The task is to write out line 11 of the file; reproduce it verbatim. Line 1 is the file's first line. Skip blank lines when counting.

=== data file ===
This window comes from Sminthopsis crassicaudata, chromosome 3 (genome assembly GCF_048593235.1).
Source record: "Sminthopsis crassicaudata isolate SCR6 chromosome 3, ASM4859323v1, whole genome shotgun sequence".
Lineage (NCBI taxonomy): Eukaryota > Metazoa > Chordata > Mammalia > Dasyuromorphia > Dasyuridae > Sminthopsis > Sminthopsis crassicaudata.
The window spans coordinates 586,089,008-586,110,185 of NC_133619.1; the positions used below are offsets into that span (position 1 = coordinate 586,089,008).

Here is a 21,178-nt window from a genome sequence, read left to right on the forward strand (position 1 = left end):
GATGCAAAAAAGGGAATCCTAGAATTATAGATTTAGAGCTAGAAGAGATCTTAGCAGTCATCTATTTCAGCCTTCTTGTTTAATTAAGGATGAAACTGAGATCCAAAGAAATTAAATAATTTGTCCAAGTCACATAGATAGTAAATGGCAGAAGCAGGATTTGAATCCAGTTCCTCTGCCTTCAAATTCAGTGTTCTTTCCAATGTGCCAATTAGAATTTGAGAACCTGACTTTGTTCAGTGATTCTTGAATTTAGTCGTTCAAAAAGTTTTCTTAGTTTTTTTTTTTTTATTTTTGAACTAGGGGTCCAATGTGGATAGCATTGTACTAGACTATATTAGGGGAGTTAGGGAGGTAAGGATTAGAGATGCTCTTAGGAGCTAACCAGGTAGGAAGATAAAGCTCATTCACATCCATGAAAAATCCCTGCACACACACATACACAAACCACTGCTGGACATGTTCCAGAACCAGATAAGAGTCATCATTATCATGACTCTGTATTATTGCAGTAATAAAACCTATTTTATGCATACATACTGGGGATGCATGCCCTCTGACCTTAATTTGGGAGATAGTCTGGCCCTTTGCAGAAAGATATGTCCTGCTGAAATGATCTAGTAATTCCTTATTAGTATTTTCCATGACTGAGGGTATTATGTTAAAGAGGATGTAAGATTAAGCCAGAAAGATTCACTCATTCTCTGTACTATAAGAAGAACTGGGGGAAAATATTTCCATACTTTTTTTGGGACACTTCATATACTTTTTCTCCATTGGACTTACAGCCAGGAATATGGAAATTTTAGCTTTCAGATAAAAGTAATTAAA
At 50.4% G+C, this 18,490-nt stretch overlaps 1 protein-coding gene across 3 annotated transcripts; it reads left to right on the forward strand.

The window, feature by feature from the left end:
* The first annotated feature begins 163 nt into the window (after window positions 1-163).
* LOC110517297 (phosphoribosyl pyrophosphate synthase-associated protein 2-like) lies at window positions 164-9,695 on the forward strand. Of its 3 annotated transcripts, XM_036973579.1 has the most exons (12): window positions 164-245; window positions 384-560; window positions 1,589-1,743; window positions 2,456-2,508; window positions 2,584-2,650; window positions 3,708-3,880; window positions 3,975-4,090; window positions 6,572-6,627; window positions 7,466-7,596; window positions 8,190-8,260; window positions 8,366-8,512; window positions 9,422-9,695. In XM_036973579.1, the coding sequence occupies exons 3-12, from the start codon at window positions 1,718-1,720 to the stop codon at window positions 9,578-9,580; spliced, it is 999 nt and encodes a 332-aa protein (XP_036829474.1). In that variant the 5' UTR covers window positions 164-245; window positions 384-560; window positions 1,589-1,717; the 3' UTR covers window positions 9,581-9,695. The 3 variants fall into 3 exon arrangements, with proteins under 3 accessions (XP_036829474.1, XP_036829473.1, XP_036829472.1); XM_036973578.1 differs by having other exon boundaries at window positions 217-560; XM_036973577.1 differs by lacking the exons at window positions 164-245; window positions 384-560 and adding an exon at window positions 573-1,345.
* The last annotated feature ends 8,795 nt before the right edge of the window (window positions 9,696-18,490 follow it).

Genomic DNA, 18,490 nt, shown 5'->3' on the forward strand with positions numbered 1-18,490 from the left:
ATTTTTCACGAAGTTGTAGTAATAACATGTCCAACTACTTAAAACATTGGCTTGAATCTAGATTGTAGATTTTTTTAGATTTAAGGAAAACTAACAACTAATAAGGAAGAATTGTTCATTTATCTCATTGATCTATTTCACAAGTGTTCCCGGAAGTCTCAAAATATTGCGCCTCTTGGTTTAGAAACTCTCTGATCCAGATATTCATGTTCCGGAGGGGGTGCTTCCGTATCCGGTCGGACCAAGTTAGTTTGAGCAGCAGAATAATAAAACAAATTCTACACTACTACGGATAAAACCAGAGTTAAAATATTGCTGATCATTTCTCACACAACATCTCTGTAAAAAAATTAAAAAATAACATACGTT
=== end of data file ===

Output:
* The last annotated feature ends 8,795 nt before the right edge of the window (window positions 9,696-18,490 follow it).